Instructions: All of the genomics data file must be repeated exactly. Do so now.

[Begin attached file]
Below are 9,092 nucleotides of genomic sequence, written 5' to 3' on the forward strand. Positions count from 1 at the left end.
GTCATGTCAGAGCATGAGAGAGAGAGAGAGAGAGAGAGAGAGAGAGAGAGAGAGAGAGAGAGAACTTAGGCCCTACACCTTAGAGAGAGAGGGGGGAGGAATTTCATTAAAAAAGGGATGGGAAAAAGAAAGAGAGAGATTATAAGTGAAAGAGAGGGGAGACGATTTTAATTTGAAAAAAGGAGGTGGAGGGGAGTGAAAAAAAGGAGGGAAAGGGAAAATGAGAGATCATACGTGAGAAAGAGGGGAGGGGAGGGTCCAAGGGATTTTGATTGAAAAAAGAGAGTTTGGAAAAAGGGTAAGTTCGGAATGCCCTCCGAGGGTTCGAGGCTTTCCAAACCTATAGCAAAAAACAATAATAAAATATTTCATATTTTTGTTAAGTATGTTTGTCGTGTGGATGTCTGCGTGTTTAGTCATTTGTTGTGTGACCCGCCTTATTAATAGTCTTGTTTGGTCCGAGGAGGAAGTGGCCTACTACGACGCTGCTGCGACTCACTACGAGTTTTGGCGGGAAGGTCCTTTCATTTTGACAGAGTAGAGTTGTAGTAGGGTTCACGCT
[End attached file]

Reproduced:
Below are 9,092 nucleotides of genomic sequence, written 5' to 3' on the forward strand. Positions count from 1 at the left end.
GTCATGTCAGAGCATGAGAGAGAGAGAGAGAGAGAGAGAGAGAGAGAGAGAGAGAGAGAGAGAACTTAGGCCCTACACCTTAGAGAGAGAGGGGGGAGGAATTTCATTAAAAAAGGGATGGGAAAAAGAAAGAGAGAGATTATAAGTGAAAGAGAGGGGAGACGATTTTAATTTGAAAAAAGGAGGTGGAGGGGAGTGAAAAAAAGGAGGGAAAGGGAAAATGAGAGATCATACGTGAGAAAGAGGGGAGGGGAGGGTCCAAGGGATTTTGATTGAAAAAAGAGAGTTTGGAAAAAGGGTAAGTTCGGAATGCCCTCCGAGGGTTCGAGGCTTTCCAAACCTATAGCAAAAAACAATAATAAAATATTTCATATTTTTGTTAAGTATGTTTGTCGTGTGGATGTCTGCGTGTTTAGTCATTTGTTGTGTGACCCGCCTTATTAATAGTCTTGTTTGGTCCGAGGAGGAAGTGGCCTACTACGACGCTGCTGCGACTCACTACGAGTTTTGGCGGGAAGGTCCTTTCATTTTGACAGAGTAGAGTTGTAGTAGGGTTCACGCT